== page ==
Yotam Israeli tugs a wagon filled with 500 pounds of kettlebells, resistance bands and sanitizing solution over every bump in the sidewalk from his Hayes Valley apartment to a nearby park or outdoor basketball court.
The walk home can easily double from five to 10 minutes as he makes the same trek — uphill.
Israeli is determined to carry out his plan for the future of fitness — an industry whose outlook has been radically changed by the pandemic. It’s started with the personal equipment he sets up outdoors for clients, and soon, he hopes, will include an indoor component — in time for the rainy season.
“Outdoor fitness is here to stay,” Israeli said. “There are a lot of people who won’t feel comfortable returning to an indoor gym until there’s a vaccine, and others who might never go back.”
24 Hour Fitness of San Ramon, Gold’s Gym and Town Sports International, all indoor titans, have recently filed for bankruptcy protection, and it doesn’t stop with the big-box gyms. Independent and boutique fitness centers have been decimated by months of closures.
Even as Bay Area gyms reopen at 10% capacity indoors, there may be a fundamental shift away from business plans built on cramming people into a confined space for classes, camaraderie and a good sweat.
In a recent Men’s Health magazine survey that polled nearly 10,000 people, 38% said they would never return to a gym. In more specific questions asked to 7,940 people, 44% said they felt “too nervous” to return to a gym, and 79% said they would return only if they were assured of extra safety and hygiene precautions.
“I’m not scared. I’d just rather work out outside,” said Sid Banothu, a product manager for Google Ads who personally trains with Israeli four times per week. “It’s just like I don’t want to go back to work, because I’ve gotten used to working from home. I like to work out outside, and I like the feeling. The weather is nice, and I’ve got a trainer. I don’t want to go back to a gym where I have to wait for my slot on a machine. And, it’s going to be at least a year before people are truly comfortable running next to someone on a treadmill.”
Israeli believes it will be way more than a year, and possibly indefinitely. At least, that’s the bet he’s making.
Less than three years after moving to San Francisco, Israeli hopes to start LuxFitSF — a luxury neighborhood gym, complete with scented towels, that turns a shipping container into an indoor gym that spills into a spacious outdoor plot for those who don’t want to brave breathing fellow gym-goers’ air. There is no firm start date, but mid-October is the hope.
“It doesn’t have to be grungy or be about getting your hands on the ground, like a boot camp style,” said Israeli, who said he is in talks with two Hayes Valley bike shops about leasing facilities that have access to plazas and with San Francisco about outdoor training permits. “We want this to be a high-end facility.”
Israeli, who moved from Israel to Madison, Wis., in 1999 when he was 7, studied business and finance at the University of Wisconsin. But ultimately, he came to the realization: “I don’t think I was put here to help people make more money. I think I was put here to help people change their lives.”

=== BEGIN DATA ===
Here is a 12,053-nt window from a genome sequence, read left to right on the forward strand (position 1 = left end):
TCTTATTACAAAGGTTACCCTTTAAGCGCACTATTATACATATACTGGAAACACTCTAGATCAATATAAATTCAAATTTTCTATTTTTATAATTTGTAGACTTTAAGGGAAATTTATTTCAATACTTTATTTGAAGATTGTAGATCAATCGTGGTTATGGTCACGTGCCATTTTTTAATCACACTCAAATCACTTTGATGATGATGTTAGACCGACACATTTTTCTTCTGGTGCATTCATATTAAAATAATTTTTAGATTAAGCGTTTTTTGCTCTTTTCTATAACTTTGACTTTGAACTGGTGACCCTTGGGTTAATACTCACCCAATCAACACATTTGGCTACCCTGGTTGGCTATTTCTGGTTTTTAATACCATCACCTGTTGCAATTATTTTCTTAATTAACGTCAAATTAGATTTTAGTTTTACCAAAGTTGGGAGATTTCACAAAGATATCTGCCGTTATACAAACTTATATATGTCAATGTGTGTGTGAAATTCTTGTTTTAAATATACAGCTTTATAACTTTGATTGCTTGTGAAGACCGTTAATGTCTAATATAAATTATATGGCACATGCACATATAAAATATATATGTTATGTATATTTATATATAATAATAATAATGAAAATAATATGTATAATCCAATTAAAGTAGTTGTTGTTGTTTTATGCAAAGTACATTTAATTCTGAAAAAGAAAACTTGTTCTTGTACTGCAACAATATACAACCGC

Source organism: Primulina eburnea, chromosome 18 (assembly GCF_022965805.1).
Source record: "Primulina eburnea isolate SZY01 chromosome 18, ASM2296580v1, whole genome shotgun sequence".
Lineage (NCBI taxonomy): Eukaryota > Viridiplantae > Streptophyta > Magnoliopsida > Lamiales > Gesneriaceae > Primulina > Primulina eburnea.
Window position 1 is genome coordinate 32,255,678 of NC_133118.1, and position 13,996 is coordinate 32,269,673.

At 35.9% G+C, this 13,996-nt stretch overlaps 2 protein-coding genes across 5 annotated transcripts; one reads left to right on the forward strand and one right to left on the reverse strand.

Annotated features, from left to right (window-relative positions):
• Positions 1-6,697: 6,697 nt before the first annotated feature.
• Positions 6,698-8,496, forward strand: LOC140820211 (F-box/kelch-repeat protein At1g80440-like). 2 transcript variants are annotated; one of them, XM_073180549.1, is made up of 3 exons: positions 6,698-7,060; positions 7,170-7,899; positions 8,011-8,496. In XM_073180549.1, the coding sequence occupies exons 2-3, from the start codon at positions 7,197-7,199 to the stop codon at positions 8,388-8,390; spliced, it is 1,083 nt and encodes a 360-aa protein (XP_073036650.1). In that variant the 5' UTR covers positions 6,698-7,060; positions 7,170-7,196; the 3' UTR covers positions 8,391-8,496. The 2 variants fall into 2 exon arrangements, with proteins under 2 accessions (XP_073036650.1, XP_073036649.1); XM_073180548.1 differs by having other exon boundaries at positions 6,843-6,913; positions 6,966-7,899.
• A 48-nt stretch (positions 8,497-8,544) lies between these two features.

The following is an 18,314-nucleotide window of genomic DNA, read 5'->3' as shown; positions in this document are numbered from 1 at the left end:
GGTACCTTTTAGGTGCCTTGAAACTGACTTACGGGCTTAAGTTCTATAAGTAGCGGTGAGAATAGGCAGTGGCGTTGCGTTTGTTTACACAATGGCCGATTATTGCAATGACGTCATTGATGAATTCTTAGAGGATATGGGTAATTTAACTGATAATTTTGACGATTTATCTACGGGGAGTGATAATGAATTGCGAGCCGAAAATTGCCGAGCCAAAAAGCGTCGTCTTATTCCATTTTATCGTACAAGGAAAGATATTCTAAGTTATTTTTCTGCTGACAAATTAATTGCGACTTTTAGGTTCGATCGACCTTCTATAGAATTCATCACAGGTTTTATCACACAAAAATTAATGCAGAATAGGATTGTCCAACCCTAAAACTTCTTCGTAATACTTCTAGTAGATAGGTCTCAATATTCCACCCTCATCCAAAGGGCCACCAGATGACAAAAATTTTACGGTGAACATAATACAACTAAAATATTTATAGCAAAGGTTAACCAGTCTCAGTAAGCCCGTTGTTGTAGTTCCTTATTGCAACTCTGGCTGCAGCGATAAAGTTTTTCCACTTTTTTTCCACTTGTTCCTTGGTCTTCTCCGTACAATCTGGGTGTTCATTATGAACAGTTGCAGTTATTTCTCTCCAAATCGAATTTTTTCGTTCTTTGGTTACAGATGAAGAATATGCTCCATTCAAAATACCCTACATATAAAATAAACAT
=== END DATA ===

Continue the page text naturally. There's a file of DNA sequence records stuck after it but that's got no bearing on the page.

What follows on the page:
Surprised when he arrived in San Francisco in 2017 that not every region of California was about working out on sun-scorched beaches, he soon started being a regular at indoor gyms. He became the fitness director at Fitness SF.
In that role, he started traveling on the weekends. He trained at Onnit Gym in Austin, Texas, where he learned mobility and durability with some the world’s foremost mixed martial arts fighters. He worked on strength and conditioning at Exos, where he was alongside future first-round draft picks in the NFL and elite military operatives.
Three months before the pandemic, Israeli joined Equinox’s Beale Street location. The luxury fitness giant gave him a reduced salary for the first few months of the shelter-in-place order, he said, but it still was a blow.
He started personal training outdoors, an idea that has grown into about 45 sessions a week that cost a client on average $120 each per hour. During a training session, Israeli lays out padded yoga mats and plays quiet music, but he’s working alongside the pampering.
He corrects movements, sanitizes kettlebells and resistance bands, and will fine-tune a misplaced hand or janky hip without looking up from his towel.
“He’s watching everything,” Banothu said. “He caught me drinking a beer while walking through Hayes Valley the other night and just shook his head.”
Banothu said he worked out pretty regularly at his apartment gym before the pandemic, but his range of motion was so bad that he couldn’t do squats when he met Israeli. Within weeks of Israeli breaking down each muscle in the lower-half’s downward movement and upward thrust, squats are a regular part of Banothu’s training, who understands that not everyone can afford the luxury of a personal trainer.
Israeli is aware, too. Gyms at lower capacities are forced to charge higher prices and personal training outdoors is at premium — trends that could further inequities.
On Fridays, Israeli offers free classes. For now, those are capped by the county, but the outdoor space he is trying to get permitted could eventually allow for 48 people.
He has long-term goals for those who train with him.
“When you’re 90, I want you to be able to pick up a 25-pound weight — not because you want to flex in a gym, but because you want to be able to pick up your grandbaby.”